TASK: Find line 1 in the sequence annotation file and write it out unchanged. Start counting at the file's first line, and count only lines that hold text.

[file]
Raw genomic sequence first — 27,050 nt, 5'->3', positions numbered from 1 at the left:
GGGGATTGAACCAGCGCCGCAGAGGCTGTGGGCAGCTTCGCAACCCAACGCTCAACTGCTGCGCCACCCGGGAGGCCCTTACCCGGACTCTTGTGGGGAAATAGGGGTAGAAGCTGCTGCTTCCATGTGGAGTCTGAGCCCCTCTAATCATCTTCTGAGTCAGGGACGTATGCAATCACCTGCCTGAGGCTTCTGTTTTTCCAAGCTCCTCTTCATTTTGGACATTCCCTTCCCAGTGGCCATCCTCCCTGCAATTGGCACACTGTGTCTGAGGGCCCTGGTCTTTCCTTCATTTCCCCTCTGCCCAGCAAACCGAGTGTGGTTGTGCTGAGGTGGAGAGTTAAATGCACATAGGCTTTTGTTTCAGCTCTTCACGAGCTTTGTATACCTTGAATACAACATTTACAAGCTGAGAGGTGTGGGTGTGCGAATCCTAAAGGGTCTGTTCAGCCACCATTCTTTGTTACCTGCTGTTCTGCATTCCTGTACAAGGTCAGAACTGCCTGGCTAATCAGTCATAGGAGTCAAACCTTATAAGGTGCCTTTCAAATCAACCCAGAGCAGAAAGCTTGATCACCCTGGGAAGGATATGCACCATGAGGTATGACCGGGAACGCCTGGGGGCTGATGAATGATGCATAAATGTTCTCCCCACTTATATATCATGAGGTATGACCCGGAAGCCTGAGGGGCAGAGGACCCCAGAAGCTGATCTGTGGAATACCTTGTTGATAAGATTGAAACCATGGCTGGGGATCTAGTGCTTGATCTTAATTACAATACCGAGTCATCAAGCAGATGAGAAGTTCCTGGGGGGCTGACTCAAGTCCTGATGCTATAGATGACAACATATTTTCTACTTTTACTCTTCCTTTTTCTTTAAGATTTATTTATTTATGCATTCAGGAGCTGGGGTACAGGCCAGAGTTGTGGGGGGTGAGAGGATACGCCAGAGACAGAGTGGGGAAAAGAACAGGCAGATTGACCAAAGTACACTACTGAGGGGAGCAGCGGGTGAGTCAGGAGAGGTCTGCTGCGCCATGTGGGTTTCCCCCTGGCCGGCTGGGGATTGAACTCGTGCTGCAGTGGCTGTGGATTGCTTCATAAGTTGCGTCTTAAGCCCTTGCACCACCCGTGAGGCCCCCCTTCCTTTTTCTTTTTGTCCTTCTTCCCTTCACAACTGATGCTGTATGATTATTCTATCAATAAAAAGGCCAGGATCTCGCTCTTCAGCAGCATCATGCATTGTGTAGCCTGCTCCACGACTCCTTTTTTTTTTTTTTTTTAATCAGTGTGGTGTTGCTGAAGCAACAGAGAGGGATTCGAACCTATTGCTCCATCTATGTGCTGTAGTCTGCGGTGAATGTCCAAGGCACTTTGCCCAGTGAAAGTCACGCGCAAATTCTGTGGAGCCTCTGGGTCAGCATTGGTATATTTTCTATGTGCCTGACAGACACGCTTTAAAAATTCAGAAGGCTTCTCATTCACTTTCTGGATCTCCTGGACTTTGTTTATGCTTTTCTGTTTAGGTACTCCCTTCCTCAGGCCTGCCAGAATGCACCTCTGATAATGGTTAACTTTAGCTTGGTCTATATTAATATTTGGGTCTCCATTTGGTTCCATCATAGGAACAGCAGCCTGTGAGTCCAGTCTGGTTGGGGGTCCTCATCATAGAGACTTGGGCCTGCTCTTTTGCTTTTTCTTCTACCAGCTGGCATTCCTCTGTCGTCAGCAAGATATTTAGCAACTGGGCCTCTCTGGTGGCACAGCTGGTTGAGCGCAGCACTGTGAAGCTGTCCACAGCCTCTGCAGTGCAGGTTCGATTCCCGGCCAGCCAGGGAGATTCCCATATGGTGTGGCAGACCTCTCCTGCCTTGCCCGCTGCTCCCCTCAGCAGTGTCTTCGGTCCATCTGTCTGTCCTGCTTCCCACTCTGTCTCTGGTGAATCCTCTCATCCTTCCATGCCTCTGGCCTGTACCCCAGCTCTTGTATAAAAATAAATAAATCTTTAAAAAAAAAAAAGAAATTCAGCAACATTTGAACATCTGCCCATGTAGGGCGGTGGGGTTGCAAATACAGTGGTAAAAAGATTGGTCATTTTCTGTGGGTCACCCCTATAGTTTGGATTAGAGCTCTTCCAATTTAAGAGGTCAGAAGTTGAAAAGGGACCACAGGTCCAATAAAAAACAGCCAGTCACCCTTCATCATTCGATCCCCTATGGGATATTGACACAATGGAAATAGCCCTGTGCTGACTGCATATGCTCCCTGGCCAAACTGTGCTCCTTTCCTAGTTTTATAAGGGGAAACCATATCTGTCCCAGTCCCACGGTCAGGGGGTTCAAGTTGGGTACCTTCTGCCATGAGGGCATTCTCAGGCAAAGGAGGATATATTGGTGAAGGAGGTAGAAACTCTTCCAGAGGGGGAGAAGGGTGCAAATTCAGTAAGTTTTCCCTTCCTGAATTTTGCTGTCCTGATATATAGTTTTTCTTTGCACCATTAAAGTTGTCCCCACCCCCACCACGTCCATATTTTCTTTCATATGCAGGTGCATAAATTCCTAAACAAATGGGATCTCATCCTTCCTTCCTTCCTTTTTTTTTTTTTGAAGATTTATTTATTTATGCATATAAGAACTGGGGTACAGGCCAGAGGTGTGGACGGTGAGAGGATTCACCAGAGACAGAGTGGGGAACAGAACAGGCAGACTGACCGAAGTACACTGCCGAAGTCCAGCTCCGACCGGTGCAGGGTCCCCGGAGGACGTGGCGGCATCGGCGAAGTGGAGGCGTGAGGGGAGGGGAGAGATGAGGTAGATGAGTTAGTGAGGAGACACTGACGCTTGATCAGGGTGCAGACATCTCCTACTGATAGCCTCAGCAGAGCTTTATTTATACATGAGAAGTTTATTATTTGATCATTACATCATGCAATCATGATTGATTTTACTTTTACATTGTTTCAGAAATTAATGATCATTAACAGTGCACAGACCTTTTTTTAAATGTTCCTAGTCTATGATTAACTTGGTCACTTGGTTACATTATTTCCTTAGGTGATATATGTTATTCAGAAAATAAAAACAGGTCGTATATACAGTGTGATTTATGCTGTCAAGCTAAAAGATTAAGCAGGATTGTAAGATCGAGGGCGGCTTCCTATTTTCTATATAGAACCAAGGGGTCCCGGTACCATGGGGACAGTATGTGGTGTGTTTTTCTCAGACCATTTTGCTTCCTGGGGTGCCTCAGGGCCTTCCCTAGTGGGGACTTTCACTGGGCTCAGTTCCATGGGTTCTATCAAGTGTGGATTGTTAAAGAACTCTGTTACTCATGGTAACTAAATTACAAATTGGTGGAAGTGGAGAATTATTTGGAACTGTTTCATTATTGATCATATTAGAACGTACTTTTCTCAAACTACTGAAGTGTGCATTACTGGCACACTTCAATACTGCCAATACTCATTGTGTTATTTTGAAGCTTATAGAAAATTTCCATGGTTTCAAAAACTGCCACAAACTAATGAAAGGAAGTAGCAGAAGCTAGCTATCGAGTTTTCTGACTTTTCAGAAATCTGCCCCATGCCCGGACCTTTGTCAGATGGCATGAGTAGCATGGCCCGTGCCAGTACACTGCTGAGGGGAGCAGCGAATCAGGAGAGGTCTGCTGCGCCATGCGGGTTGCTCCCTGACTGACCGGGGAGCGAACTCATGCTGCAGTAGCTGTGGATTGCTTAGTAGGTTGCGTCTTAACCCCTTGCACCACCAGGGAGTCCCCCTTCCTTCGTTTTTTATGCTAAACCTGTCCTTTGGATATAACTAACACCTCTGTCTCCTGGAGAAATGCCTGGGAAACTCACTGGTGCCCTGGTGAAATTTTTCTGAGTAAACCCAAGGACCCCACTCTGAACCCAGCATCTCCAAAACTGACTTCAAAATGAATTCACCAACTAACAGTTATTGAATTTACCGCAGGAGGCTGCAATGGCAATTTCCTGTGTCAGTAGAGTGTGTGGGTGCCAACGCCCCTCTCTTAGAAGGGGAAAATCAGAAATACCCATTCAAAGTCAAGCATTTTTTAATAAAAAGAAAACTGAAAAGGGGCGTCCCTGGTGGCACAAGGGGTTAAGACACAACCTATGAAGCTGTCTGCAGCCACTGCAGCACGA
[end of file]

Raw genomic sequence first — 27,050 nt, 5'->3', positions numbered from 1 at the left: